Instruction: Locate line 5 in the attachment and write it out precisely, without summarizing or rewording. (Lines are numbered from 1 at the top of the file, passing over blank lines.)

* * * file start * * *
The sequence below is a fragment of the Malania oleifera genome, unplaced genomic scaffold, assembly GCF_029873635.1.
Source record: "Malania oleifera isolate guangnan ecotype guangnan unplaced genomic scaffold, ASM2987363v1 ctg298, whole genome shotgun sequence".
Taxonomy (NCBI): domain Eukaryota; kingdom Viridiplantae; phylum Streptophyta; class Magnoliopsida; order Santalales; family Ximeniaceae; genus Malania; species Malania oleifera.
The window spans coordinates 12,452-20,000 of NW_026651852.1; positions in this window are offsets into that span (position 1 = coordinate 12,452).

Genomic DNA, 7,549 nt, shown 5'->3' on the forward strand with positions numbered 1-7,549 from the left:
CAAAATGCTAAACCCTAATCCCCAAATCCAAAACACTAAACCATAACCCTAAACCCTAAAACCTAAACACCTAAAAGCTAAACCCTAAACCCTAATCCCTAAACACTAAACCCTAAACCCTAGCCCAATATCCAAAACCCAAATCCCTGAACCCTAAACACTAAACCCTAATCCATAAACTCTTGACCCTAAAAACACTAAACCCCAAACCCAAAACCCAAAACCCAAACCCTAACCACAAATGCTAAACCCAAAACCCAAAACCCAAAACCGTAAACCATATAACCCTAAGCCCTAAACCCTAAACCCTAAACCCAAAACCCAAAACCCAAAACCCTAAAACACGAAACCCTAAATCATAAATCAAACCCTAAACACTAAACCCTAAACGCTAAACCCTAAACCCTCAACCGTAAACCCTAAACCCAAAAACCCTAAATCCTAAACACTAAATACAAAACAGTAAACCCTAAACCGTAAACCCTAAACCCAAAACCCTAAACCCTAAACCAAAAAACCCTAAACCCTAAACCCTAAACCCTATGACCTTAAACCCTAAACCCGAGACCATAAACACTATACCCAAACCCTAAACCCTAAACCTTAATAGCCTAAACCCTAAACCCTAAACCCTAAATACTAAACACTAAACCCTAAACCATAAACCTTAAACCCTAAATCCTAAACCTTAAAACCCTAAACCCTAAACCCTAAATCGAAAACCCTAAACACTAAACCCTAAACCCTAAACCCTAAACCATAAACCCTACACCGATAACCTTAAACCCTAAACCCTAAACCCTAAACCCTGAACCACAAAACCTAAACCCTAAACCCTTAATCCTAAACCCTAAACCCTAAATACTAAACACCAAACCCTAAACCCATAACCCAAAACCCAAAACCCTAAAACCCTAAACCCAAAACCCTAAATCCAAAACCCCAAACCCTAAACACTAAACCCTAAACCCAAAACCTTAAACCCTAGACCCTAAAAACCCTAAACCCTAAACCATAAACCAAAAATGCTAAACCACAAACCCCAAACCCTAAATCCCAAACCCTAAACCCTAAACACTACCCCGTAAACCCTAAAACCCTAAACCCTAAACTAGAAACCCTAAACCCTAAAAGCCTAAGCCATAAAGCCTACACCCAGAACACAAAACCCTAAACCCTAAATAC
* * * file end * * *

Genomic DNA, 7,549 nt, shown 5'->3' on the forward strand with positions numbered 1-7,549 from the left: